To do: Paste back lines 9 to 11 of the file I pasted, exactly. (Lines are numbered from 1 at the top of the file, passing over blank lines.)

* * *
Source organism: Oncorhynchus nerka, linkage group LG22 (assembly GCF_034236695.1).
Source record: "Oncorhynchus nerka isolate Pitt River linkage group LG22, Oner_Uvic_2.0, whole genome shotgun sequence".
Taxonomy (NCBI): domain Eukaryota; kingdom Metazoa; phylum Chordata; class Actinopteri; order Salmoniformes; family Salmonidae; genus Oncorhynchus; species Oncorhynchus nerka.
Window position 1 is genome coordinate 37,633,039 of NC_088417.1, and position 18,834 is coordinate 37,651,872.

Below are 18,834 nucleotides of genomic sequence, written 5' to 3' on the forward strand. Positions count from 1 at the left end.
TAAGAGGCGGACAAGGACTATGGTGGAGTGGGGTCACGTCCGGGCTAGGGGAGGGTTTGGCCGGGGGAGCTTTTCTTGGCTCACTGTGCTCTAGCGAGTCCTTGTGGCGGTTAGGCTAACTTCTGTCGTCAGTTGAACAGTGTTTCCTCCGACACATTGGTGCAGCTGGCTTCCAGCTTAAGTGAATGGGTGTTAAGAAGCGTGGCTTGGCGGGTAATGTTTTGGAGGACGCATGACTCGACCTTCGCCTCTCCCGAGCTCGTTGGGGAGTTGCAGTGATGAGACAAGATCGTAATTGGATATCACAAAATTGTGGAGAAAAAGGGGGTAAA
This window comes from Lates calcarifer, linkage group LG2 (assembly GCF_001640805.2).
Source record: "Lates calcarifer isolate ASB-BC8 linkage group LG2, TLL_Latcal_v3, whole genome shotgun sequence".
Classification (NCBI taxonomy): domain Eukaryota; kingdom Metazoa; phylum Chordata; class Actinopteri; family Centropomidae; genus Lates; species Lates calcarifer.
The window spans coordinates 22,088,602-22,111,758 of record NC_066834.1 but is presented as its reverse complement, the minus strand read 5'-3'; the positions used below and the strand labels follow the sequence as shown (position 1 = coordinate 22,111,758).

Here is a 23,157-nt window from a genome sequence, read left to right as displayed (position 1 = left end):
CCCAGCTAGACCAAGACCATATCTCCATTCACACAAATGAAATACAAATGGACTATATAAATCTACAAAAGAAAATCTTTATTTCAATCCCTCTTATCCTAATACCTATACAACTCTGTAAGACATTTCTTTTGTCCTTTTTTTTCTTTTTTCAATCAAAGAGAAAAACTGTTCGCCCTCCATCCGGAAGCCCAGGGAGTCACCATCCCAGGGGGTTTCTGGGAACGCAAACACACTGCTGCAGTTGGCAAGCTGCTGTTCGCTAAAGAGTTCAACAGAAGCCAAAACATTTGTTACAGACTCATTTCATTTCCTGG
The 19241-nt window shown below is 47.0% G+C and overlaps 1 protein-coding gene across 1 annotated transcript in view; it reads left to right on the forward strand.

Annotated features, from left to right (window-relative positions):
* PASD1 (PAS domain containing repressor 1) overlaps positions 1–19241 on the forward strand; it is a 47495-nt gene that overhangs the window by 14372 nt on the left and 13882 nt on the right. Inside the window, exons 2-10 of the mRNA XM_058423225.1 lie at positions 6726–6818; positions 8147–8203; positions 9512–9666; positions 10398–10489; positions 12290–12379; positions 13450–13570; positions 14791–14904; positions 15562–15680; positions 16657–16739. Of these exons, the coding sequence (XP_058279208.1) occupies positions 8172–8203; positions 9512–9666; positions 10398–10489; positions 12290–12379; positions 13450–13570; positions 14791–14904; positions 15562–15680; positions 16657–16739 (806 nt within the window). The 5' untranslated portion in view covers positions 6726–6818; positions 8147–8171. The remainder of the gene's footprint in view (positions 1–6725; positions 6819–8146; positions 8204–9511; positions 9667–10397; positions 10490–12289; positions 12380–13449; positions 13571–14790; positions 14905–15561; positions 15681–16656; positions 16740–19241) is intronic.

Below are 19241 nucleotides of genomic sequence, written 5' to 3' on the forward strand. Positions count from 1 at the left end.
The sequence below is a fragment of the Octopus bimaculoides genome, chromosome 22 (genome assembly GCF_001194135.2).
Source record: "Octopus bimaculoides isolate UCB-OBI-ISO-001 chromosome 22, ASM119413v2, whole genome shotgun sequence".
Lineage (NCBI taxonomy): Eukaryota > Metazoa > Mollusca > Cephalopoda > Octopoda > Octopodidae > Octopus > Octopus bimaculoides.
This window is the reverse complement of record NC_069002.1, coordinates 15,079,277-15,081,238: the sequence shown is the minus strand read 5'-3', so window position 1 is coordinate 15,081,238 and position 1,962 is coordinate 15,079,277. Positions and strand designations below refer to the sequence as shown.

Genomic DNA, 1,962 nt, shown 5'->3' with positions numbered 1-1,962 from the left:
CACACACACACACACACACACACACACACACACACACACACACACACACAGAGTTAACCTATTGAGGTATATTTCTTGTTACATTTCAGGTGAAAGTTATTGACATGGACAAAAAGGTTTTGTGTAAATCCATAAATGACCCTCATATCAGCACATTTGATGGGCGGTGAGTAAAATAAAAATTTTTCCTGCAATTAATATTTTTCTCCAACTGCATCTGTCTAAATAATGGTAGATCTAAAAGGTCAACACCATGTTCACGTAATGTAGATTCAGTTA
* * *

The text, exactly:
Classification (NCBI taxonomy): domain Eukaryota; kingdom Metazoa; phylum Chordata; class Actinopteri; family Centropomidae; genus Lates; species Lates calcarifer.
The window spans coordinates 22,088,602-22,111,758 of record NC_066834.1 but is presented as its reverse complement, the minus strand read 5'-3'; the positions used below and the strand labels follow the sequence as shown (position 1 = coordinate 22,111,758).

Here is a 23,157-nt window from a genome sequence, read left to right as displayed (position 1 = left end):